I don't want to make the optimists among you sad. This report only presents opinions from the supporters of SRI. This is not complete picture. SRI is controversial. I have talked to professors in Asia who have experimented with SRI for many consecutive seasons to verify the claims of miracle. They saw no miracle. If SRI is science, what is the explanation for high production? Or is it magic? God's miracle? Where are the scientific results from study done in Nepal? This report is one-sided and only beats the drum of SRI. If this system is so viable, it's better to publish the validated research on scientific journal rather than beating the drum in a newspaper. The writer could do good by referencing them.


8. Rajendra Uprety
Dear Agronomist, Thanks for the comments. Did you try SRI or just read or listen comments from some very negative people. How big verification trials/test you want to verify a technology/practices? Most of we people try to copy/photocopy any technology ant it wouldn't work everywhere. Most of the time we don't test anything our-self. We just listen some negative comments and pass to other people after add some more. First we need to test, try to verify, re-shape/re-adjust technology according to out situation then try to pass other. I work on SRI same way for last 8 years and visited hundreds of SRI fields in different districts. I have seen hundreds of SRI fields size from some hundreds square meters to 2 hectares. In your opinion how big fields we need/demonstrate to verify SRI???
Thank you very much Rubeena and Nepali TIMEs for your contribution. Once reality will be same for all people involve for the agriculture development around the world.


9. Rajendra Uprety
Ramji, you can read a lot of  papers/articles on SRI published in scientific journals. Following link may be helpful to you..if you really want to know scientific explanation of SRI.

http://sri.ciifad.cornell.edu/research/JournalArticles.html

It is neither magic nor GOD's miracle but reality found on the farmers fields (beyond the boundry of so called research station).


10. kishaan
#5, #7 What do we say to you? Such is the tragedy of Nepali mindset. So much cynicism and arrogance. SRI has proven itself in hundreds of hectares of land in Nepal. India, Vietnam, China have developed thousands of acres of SRI plots. And these people still need proof. A system like this needs to be encouraged through as many channels as possible. Thanks to Rubeena and Nepali Times for bringing this out on the pubic.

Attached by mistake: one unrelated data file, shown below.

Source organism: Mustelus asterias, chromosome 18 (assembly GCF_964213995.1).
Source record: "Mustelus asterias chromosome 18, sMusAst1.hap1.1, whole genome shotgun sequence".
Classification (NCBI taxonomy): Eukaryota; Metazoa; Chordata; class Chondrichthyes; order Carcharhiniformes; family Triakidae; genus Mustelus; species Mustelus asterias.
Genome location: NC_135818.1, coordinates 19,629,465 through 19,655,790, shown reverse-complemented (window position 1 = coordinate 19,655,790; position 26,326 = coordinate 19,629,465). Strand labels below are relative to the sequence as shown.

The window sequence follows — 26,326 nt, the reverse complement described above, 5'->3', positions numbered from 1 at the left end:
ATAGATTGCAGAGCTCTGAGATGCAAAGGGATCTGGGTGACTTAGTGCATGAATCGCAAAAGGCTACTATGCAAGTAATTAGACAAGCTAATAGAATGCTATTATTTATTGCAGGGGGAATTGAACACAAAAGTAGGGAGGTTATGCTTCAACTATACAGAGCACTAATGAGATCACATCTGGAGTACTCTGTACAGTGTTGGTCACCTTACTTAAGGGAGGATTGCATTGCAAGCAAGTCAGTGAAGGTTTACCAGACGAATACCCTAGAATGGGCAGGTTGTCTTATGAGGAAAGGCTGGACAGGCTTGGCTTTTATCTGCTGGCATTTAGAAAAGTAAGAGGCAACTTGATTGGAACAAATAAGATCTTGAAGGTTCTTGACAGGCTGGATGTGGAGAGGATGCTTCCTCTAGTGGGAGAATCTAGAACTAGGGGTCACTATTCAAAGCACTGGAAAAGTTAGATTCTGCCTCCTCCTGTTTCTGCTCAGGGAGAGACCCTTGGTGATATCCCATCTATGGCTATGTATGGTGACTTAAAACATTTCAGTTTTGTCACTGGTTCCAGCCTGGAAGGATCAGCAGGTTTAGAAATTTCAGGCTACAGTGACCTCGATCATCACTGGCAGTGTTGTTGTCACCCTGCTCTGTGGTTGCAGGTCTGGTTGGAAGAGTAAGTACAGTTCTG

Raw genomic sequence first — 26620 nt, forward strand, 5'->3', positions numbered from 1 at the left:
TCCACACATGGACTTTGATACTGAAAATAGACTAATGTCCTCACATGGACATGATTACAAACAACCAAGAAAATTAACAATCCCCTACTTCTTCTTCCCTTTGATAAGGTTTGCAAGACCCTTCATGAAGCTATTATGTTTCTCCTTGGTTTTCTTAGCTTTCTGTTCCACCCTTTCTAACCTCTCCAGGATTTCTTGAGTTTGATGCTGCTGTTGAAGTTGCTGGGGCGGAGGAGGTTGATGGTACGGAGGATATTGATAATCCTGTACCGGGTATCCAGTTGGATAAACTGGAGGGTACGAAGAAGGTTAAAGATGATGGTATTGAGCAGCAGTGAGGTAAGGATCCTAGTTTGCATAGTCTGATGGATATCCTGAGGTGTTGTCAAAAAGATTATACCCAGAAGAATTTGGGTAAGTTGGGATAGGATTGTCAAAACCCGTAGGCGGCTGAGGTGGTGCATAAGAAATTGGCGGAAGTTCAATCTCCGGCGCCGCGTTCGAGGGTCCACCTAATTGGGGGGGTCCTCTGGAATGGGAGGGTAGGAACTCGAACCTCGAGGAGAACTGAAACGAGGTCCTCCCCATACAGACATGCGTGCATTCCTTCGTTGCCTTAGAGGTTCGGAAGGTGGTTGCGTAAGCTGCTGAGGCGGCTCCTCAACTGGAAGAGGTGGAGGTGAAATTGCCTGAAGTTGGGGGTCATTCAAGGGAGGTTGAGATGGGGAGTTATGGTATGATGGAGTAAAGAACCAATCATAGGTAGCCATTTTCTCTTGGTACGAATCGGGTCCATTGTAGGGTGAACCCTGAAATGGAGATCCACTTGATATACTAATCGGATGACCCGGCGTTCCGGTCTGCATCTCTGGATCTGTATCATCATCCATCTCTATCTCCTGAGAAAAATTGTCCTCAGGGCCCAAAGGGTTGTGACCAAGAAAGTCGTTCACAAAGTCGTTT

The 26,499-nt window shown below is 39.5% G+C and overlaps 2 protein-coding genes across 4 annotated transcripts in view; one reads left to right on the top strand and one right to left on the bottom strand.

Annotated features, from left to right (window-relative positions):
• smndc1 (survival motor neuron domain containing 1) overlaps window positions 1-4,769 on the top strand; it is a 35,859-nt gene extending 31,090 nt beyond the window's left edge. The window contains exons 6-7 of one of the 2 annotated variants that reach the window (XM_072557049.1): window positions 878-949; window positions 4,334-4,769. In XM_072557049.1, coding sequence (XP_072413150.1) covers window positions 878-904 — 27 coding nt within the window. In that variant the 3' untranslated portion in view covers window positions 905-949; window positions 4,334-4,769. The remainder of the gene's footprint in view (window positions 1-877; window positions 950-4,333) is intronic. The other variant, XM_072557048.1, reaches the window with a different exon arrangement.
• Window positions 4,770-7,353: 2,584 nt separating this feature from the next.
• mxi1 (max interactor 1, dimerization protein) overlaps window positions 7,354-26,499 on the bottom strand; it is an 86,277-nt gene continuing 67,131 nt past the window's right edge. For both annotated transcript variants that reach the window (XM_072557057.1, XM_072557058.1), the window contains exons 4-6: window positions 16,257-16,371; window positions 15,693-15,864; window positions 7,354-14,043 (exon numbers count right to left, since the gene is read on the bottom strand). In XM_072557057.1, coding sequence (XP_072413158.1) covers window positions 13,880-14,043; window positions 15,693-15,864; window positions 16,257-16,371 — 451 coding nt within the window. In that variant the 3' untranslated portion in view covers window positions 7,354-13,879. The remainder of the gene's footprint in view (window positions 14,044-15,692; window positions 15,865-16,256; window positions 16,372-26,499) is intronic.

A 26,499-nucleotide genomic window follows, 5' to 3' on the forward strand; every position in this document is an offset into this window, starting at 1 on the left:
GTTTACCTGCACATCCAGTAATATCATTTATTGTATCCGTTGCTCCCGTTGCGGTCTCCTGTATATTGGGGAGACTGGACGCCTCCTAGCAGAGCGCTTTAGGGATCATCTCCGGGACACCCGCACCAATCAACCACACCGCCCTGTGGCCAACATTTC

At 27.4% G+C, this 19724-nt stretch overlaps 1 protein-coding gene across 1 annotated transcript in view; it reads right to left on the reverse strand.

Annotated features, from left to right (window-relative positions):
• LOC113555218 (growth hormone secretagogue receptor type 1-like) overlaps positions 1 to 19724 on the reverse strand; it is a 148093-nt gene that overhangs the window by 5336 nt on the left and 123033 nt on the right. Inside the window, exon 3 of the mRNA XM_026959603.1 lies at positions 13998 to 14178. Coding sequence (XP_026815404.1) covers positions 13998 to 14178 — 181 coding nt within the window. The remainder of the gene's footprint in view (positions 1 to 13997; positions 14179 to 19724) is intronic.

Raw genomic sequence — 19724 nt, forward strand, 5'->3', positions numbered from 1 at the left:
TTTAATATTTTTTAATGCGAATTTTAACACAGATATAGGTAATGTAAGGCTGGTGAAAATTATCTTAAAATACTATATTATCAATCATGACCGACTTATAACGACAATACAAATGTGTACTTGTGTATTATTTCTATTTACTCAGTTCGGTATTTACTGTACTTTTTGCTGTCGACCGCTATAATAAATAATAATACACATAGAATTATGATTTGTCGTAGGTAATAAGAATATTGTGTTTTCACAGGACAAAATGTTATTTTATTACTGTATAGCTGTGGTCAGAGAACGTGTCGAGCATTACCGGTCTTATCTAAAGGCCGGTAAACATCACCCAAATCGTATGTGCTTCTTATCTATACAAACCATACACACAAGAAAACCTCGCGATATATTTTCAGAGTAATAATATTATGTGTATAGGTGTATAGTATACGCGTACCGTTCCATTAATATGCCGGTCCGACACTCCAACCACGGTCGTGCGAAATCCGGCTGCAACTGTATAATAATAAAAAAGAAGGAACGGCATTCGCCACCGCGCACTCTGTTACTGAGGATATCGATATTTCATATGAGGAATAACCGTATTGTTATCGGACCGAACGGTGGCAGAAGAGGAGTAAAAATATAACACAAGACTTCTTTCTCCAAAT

As for those who need research articles for proof: have you ever gone out and visited a farmer's field before discrediting SRI? Well go and publish whatever article in whatever reserach journal you wish to. But this is not how rice turns up in your plate. Go and muddy your feet in the fields first. And indulge in criticism.

Thanks a lot.


11. amanda mclean

So right Kishaan---the proof is in the pudding---come n see the result all you ''city slickers''. It is about time the farmers have good news like this!I am a farmer's daughter in Australia n realise the risk factors n hard work farmers have to have patience with.Well done to the farmers mentioned--it is smart, intelligent farming. As for the labour intensiveness: at least more people will have work for the planting season

 



12. ushaft
I think the best part about this article is the smile on Bedanand Upadhay's face. Even though this one might be just for the camera- my point is that we won't be a good and successful country unless we can put similar smiles on the face of all farmers. Disrespect to and exploitation of people who do their jobs and grow our food has been the worst thing to happen to our country's modern history. We have become so lazy, we import the buffaloes for our momos, the pickles for our meal and fruits for our festivals. Thanks for such a hopeful and encouraging piece.


13. Battisputali
Here is another concrete proof that successes in Nepal can happen without the "government" in Kathmandu. Another case for fresh local elections. Farmers can govern themselves. They don't need Kathmandu to set "government policy" for them.

I am one of those people who comments on the usual political stories. However, I eagerly anticipate and read every piece by Rubeena Mahato. 


14. sushil Pokhrel
Sounds like a bit of good news :) 

15. Rabindra Roy-Yaakchhen
...an encouraging story...this technique should be replicated in the food deficit districts of Nepal...may be in Karnaali region i.e. Humlaa, Jumlaa, Dolpaa, Mugu and Kaalikot...

...thank you so much Rajendra Uprety jee for introducing SRI method in Nepal...keep it up...


16. Ikhsan Sulaiman

I just come back from Lalbojhi VDC. I saw that many farmers are practising SRI with their own initiative. Some of them who planted rice earlier has been harvesting their SRI rice without worry on the flood. It reflects the acceptance of farmers to this technology. This effort is a promising for many flood prone areas and also to food insecure country like Nepal.

Some peoples who do not agree with SRI, I suggest, they need to go to SRI farmers and do not be shame to learn from farmers on how SRI able to improve the rice productivity, if you do not believe this article.



17. Rudra Tamang
Rajendra sir it may major solution of hunger free  but i have questions for permanent n suistanable tools , In my openion its next solution is scientific landreform  system n suistainable agriculture system???
 


18. Jivan Ji
So, is Monsanto involved? I saw the bit in there about better seeds so I ask. Props to those taking the risk with SRI but I urge them to proceed with caution. You know what they say "if it's too good to be true, ...


LATEST ISSUE
638
(11 JAN 2013 - 17 JAN 2013)